If there are any followers of our blog left then I must apologise for the increasing scarcity of the posts. One of our aims for this trip was to spend less time looking at screens and as the journey has progressed that aim has been easier and easier to achieve, but at the expense of putting fingers to keyboards and keeping up to date with what we’re up to. Hopefully we’ll have more time to complete the story once the bike has been parked up. An event that is now rapidly approaching.
But to briefly bring you up to speed. We left the States at the beginning of November and found ourselves on the Azores for a few days thanks to a well timed and well priced deal on a flight. From there we had the shock of not only returning to mainland Europe but also hearing that Trump had won the US election. You know how people remember where they were when they hear about a groundbreaking news story? For us the day of Trumpageddon took place when we were in Lisbon.
As well as tiny coffees and tasty pastries, Europe is of course full of ancient history and for hundreds of years pilgrims have been making the journey to Santiago de Compostela in Spain on what is known as the Camino de Santiago or ‘The way of St James’. We decided that these routes would be a nice way to shape our journey north so we attached a scallop shell to the bike and followed the Portuguese Way up to Porto then into Spain to collect our certificate in Santiago itself. Then going against the flow of pilgrims we picked up the Camino del Norte to ride up to the north coast of Spain and along the bay of Biscay to Bilbao.
There are Camino routes all over Europe and in fact one starts in our home town of Bristol. A trail of yellow arrows can be followed up the atlantic coast of France, using the Velodyssey, Euro velo 1 cycle route and then into England for the final stretch.
So we’re now just north of La Rochelle, half way up France. A country that feels strangely familiar as the closest neighbour to England. Even though my schoolboy French doesn’t extend far beyond the first few chapters of a Tricolour stage one text book it’s still infinitely better then any of the other languages we’ve had to grapple with over the last two and a bit years. We can finally enjoy good cheese and great bread. Pain au chocolate for second breakfast. Vin rouge with dinner.
This last stretch has not been without its challenges though. The old saying of the rain in Spain falling mainly on the plane is a lie for the convenience of a rhyme. In fact the rain in Spain fell mainly on the tandem. The days are getting inconveniently short and the nights long and chilly. This does have the advantage of having more camp fires, though we’ve not learnt the French for marshmallow yet.
Getting so close to the finish line it seems like everything is hanging together by a thread. Two tyres exploded in one day. A fork was left behind at a hostel. The stove splutters to stay alight and needs an overhaul. The rear hub on the bike has begun doing some serious complaining. The parts would take too long and cost too much to be sent from the manufacturers in California so we’re trying to nurse it through to the end with a can of WD40 and some tlc.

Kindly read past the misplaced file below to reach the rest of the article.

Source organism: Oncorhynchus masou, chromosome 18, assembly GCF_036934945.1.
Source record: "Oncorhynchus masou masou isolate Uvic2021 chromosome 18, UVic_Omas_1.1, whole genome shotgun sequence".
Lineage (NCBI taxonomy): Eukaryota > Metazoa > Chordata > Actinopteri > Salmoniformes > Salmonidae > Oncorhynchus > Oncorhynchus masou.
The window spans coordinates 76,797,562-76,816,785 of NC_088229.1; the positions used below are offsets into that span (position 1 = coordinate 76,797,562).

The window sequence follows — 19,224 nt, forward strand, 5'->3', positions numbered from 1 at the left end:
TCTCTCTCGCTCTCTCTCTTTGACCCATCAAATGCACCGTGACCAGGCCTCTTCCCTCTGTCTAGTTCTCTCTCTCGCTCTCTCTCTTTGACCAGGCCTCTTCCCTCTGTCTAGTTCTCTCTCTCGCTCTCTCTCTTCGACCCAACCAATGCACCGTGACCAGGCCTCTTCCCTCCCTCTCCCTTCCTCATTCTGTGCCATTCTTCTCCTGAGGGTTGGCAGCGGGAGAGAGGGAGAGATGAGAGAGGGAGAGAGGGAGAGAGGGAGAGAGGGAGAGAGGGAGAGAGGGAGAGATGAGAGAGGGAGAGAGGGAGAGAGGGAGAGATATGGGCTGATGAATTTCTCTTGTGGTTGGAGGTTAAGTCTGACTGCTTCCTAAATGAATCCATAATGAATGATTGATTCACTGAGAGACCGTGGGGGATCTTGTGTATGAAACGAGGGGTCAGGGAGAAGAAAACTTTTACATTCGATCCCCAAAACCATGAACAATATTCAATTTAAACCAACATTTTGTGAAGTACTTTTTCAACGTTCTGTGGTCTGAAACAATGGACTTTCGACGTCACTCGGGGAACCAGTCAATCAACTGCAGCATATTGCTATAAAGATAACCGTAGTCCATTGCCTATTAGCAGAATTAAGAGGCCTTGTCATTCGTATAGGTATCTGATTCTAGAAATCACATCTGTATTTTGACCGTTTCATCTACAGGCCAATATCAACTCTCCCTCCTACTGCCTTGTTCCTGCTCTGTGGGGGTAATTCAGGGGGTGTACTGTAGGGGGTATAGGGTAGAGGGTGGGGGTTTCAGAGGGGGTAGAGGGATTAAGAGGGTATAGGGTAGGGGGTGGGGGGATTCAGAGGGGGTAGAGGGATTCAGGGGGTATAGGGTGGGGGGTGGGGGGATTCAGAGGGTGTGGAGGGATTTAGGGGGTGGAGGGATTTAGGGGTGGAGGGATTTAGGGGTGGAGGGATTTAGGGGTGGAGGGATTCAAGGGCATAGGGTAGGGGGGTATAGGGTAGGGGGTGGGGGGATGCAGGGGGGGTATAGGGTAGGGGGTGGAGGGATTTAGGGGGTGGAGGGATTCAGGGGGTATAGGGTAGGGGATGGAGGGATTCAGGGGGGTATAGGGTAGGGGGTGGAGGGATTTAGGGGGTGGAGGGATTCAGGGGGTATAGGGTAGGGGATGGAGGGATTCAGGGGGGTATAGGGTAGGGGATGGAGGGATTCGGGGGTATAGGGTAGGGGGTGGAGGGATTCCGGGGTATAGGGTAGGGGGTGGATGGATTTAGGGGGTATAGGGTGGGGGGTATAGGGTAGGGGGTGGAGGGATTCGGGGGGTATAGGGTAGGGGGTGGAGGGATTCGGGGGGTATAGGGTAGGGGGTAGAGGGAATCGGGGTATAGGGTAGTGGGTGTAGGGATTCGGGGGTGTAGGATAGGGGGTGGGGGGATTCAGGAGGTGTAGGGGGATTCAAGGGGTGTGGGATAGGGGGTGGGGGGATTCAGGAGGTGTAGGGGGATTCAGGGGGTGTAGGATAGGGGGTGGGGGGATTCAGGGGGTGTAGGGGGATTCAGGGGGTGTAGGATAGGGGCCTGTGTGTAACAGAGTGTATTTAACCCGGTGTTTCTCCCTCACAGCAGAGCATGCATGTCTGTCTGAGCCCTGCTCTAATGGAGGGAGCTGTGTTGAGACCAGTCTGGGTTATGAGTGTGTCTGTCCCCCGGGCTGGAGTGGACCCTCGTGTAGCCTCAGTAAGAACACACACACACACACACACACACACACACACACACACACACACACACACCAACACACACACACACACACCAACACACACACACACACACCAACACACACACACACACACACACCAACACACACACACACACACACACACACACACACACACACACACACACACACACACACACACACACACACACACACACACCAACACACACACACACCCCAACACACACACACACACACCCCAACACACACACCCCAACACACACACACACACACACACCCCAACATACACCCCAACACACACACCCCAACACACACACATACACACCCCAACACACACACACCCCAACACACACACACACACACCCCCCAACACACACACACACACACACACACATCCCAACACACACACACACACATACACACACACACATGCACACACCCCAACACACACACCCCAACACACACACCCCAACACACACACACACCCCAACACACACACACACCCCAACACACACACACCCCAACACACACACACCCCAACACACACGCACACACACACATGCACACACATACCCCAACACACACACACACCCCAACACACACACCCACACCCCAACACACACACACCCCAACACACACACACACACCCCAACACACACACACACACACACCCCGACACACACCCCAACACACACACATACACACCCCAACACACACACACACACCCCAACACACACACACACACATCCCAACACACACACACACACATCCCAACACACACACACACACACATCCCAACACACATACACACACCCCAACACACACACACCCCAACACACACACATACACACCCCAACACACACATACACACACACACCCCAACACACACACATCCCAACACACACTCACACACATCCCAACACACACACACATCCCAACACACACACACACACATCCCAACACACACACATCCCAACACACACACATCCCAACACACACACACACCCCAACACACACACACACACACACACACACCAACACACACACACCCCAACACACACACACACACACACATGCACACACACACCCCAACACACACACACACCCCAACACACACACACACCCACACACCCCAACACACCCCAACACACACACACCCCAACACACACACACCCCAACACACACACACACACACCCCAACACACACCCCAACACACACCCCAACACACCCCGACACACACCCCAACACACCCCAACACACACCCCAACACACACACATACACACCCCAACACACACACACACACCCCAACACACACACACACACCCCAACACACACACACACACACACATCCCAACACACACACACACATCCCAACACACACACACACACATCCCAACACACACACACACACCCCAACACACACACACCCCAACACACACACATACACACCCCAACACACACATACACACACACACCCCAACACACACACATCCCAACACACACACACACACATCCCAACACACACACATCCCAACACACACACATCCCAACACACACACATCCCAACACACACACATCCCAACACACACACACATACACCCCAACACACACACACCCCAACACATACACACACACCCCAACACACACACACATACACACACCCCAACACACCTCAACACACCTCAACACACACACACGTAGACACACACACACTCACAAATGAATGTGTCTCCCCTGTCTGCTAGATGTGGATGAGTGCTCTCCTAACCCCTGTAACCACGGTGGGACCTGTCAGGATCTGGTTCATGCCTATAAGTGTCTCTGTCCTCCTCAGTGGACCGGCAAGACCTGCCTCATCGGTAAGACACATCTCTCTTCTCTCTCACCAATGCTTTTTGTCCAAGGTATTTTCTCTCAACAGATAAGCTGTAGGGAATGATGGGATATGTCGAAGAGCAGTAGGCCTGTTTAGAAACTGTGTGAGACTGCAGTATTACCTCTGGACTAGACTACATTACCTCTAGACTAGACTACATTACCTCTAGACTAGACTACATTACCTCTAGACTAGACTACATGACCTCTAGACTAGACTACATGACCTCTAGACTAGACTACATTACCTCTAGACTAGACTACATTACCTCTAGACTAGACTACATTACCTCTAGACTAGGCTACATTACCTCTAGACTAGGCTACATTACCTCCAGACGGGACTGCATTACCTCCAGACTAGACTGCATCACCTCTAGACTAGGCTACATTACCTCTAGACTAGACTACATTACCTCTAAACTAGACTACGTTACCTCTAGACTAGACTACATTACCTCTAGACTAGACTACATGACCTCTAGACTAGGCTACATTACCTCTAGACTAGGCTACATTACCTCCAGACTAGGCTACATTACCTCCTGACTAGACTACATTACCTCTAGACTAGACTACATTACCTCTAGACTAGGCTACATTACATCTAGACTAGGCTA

Kirsty has cause for complaint too after a nasty bout of sinusitis was followed up by a persistent sore knee. Rattling along with a box of ibuprofen in her pocket is not ideal but seems to work. My nose has been running like a tap from a cold that has been hard to shift. Tempers are on edge as if we’ve not spent time apart for over two years. But we’re holding it all together, just.
The question that is top of everyone’s interrogation is now what will we do when we stop? For ages we’ve managed to put off giving a serious answer to that by saying the end was too far away to worry about it. But it’s not now. The end is a matter of days and not many kilometres away. But our answers are still suitably vague.
Our lives have been incredibly simple since August 2014. Decisions have been not much more complicated than to pick a direction to ride in at the start of the day and to pick a place to pitch the tent at the end of day. In between we keep stocked up with water, basic food and cake and it seems to work out ok. ‘What’s next?’ could be something a whole lot more complicated but hopefully not. Either way we need to give it some time to mull over and see what opportunities take our fancy.
To be honest what I’m looking forward to is adjusting back to a life off the bike one step at a time. Enjoying simple novelties like wearing a pair of jeans, cooking something in an oven, sleeping in the same bed two nights in a row or having a shave (actually that might be taking things too far). More than that though we can’t wait to catch up with friends and above all spend Christmas with our families. Once we’re through all that then we can work out how to answer the ‘what’s next?’ question.
For now we’re enjoying the final few days of our journey. The last few evenings under the stars. The last few cafe stops. The ongoing hospitality of strangers. Beautiful winter scenery. Hopefully the last burst tyre. Soon we’ll have the last ferry journey, then the last road back to where we started. And that will give us plenty more to write about. See you all soon.